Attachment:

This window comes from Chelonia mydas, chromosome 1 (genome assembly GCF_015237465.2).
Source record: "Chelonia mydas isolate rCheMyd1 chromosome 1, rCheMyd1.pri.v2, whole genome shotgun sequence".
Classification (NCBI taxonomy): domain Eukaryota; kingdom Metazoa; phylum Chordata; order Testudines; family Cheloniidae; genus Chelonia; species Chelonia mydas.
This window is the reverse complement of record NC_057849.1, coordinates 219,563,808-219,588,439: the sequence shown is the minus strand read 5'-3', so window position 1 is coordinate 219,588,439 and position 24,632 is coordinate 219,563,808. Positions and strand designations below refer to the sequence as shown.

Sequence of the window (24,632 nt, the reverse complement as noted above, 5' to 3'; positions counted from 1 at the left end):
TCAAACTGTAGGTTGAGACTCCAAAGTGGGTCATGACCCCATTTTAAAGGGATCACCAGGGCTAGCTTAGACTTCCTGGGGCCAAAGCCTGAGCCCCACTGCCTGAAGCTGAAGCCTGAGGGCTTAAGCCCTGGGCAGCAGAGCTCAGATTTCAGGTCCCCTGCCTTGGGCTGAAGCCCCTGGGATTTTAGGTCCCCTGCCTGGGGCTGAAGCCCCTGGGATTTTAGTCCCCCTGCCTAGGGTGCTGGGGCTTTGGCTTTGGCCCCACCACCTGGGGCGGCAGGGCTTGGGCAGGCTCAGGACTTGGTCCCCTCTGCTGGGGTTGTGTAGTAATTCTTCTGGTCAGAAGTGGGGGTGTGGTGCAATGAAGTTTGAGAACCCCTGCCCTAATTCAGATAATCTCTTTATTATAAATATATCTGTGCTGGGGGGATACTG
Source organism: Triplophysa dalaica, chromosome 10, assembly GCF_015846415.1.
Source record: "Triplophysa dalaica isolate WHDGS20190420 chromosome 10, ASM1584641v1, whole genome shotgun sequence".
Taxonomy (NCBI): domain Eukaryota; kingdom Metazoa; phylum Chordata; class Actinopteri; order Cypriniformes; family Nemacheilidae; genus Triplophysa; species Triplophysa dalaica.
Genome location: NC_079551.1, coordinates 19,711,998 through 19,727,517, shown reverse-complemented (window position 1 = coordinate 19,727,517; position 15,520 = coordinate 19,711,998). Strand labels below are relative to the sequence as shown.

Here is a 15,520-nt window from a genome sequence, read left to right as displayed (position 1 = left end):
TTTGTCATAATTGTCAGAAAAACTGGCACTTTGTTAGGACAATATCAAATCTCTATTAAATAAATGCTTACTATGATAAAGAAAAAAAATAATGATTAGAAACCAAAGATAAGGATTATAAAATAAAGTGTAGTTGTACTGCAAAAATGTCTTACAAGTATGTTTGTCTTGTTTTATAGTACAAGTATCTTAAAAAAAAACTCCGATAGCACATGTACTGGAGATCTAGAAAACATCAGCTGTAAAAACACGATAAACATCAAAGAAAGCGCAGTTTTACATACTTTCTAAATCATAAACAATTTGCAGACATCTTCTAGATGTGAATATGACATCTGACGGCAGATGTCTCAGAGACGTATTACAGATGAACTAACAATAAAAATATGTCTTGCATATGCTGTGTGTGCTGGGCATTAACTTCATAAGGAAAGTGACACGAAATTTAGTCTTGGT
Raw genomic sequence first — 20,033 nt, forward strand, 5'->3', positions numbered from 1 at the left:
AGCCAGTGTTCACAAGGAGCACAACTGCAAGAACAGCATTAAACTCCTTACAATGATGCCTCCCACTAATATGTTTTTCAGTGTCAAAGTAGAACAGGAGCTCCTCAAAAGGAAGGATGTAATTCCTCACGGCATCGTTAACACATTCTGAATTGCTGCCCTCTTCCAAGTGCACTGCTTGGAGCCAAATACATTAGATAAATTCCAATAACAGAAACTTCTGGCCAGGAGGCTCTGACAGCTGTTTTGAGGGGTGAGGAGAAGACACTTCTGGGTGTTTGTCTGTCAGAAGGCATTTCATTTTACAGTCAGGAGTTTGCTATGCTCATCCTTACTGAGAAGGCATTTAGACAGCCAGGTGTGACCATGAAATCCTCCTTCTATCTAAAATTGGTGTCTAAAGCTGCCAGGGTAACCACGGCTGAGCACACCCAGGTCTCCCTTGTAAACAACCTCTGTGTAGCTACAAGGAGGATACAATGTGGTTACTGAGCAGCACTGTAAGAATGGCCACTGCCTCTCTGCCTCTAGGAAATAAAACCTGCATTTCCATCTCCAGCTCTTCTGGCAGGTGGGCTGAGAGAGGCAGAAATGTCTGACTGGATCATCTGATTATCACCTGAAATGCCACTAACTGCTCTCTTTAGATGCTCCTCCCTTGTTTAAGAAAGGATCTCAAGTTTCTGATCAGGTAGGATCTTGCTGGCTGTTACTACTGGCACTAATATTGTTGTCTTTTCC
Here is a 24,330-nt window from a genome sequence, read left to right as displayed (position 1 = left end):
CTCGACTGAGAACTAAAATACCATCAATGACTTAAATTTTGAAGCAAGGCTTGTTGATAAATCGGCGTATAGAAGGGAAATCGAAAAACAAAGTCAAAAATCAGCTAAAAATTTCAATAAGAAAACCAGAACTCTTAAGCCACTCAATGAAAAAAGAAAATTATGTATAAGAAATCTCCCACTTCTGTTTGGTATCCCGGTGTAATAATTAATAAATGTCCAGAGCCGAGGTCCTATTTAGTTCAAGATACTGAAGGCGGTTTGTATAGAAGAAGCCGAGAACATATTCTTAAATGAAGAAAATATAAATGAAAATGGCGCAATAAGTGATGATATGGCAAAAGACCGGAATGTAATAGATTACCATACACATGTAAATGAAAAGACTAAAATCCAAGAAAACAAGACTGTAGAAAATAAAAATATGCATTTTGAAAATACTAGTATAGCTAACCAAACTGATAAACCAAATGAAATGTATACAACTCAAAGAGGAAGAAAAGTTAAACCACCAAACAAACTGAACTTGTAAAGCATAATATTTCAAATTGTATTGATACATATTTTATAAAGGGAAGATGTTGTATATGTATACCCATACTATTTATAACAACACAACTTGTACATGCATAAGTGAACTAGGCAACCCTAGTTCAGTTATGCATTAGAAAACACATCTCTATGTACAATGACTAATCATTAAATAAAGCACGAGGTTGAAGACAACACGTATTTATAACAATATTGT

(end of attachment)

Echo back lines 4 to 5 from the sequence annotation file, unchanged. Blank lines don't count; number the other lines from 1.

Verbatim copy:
This window is the reverse complement of record NC_057849.1, coordinates 219,563,808-219,588,439: the sequence shown is the minus strand read 5'-3', so window position 1 is coordinate 219,588,439 and position 24,632 is coordinate 219,563,808. Positions and strand designations below refer to the sequence as shown.

Sequence of the window (24,632 nt, the reverse complement as noted above, 5' to 3'; positions counted from 1 at the left end):